• Trolling: This is when people deliberately try to start arguments or to upset people on the internet, often causing considerable distress.
  • Isolation: Too much time spent online and using technology is time not spent face-to-face with family and friends, which can create barriers and contribute to a sense of isolation.
  • Inappropriate material: Teenagers posting inappropriate pictures or content online, or sharing such material with friends, may humiliate themselves or others.
  • Inappropriate relationships: Strangers or others may try to form inappropriate relationships with young people.

Being aware of these risks is the first step in helping your teenager to manage them.

How much time are young people spending on screen-based activity?

A 2011–12 study by the Australian Bureau of Statistics indicated that young people aged from 5 to 17 years spend, on average, just over 2 hours per day on screen-based activity, compared to 1.5 hours per day on physical activity. Just under half of 2- to 17-year-olds had access to at least one type of screen (TV, computer, phone, etc.) in their bedrooms. For 15- to 17-year-olds, this figure goes up to 75 per cent.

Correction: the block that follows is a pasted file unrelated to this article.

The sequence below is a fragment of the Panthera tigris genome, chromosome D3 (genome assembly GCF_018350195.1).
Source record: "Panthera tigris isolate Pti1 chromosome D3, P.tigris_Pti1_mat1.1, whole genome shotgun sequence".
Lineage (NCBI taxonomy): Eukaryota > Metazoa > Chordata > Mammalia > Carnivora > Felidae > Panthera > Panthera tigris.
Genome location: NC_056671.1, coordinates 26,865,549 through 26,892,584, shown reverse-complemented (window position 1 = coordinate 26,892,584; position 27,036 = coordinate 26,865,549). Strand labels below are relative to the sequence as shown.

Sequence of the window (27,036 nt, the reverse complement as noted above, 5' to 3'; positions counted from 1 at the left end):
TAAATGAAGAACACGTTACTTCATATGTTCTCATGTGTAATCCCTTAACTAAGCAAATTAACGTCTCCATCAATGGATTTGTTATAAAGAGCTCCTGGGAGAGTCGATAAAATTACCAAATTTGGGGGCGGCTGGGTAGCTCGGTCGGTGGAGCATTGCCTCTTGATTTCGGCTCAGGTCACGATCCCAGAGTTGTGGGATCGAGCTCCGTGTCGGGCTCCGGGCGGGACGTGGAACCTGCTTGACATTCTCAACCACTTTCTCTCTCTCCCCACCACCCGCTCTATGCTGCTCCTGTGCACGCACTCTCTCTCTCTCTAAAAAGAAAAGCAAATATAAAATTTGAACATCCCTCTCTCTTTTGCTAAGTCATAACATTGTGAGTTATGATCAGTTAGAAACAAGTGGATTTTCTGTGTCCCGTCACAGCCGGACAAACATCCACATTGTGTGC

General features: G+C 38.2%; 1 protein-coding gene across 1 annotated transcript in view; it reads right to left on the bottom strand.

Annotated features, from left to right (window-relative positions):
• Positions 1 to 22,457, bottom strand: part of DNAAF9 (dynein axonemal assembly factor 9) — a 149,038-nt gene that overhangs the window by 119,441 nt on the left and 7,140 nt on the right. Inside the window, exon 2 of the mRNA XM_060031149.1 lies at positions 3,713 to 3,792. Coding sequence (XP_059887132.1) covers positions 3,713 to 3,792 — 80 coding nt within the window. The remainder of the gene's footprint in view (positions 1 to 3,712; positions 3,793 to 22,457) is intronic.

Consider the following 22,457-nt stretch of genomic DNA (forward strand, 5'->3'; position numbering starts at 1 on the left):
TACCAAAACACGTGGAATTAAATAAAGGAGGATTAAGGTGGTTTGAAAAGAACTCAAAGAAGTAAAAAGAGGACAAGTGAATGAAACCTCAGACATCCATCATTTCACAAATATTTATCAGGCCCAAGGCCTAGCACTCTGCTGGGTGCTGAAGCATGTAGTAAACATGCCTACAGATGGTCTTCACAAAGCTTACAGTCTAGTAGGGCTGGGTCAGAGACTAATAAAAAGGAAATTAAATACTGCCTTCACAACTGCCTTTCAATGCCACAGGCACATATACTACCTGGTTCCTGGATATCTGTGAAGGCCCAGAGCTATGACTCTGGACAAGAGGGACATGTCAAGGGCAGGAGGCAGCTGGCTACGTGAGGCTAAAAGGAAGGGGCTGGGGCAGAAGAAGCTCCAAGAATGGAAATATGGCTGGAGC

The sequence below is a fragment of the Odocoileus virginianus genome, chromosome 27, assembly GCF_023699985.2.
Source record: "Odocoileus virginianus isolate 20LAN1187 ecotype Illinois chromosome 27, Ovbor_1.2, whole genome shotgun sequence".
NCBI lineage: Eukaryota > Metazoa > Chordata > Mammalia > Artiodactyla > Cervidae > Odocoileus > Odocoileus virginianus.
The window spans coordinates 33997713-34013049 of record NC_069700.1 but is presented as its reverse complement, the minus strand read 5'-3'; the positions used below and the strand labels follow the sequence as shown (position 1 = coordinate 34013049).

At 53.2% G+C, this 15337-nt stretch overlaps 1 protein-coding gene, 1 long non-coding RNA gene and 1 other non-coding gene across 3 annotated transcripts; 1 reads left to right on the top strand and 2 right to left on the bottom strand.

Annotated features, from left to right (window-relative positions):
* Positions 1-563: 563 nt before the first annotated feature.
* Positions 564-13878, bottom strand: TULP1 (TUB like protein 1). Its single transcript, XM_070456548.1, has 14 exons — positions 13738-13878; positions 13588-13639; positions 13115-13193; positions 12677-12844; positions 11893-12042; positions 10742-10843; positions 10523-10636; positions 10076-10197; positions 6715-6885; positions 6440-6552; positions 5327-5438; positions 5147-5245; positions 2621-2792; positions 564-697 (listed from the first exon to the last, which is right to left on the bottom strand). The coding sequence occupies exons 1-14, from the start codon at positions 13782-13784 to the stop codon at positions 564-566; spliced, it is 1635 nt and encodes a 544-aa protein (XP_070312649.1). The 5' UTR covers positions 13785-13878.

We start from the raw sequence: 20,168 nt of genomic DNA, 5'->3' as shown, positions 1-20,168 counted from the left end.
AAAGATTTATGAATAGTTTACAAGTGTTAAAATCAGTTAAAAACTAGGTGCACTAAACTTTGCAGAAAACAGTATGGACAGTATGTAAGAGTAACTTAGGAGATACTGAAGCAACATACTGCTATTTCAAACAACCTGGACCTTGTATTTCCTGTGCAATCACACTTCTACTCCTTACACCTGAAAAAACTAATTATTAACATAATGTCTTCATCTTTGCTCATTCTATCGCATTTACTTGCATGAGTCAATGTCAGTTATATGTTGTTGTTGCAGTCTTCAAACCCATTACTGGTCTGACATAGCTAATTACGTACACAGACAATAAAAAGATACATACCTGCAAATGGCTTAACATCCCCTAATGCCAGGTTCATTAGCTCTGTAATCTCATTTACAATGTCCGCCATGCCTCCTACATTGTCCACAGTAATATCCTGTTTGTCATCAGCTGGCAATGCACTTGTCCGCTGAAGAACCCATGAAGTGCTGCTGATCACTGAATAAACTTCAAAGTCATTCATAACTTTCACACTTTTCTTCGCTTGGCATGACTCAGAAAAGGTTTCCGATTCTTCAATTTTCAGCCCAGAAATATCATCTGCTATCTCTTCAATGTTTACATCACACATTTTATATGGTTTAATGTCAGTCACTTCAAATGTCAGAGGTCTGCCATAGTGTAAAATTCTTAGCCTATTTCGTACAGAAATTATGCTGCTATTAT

More recent statistics on teenage internet use (2014–15) indicate that 15- to 17-year-olds:

  • spend an average of 18 hours per week online (just over 2 hours per day)
  • are most likely to use the internet for social networking (91 per cent), entertainment (73 per cent) and formal education activities (73 per cent).

What is a healthy limit to set for my teenager?

Two hours used to be the golden rule for the amount of screen time young people should be allowed per day. That’s now being revised because it just isn’t realistic in the modern world where technology is used for education and social networking, as well as for entertainment. It’s more important to set limits on recreational screen time, and to focus on the quality of what your children are doing on their devices.

Ask questions like:

  • Where is my child looking for information? How do they know it’s good quality?
  • What kind of games and apps is my child using?
  • Are they almost always using their screen time for distraction or procrastination?

These sorts of questions will help you find the line between healthy and unhealthy use of technology for your family.

It’s all about balance

All of us, especially young people, need to learn how to exercise moderation in the things we spend time on. Having fun and staying connected to our friends and family is important. Some teenagers will do this by spending a lot of time connecting with their friends on social media, or by hanging out with other ‘gamers’ when playing multi-player games online. That’s okay!

But it’s important to support them to balance that with face-to-face time with people, and to make sure they leave enough time in their week for physical exercise, learning, and other types of play.

Find things to try to help your child with technology.

Page last review by ReachOut Parents Clinical Advisory Group on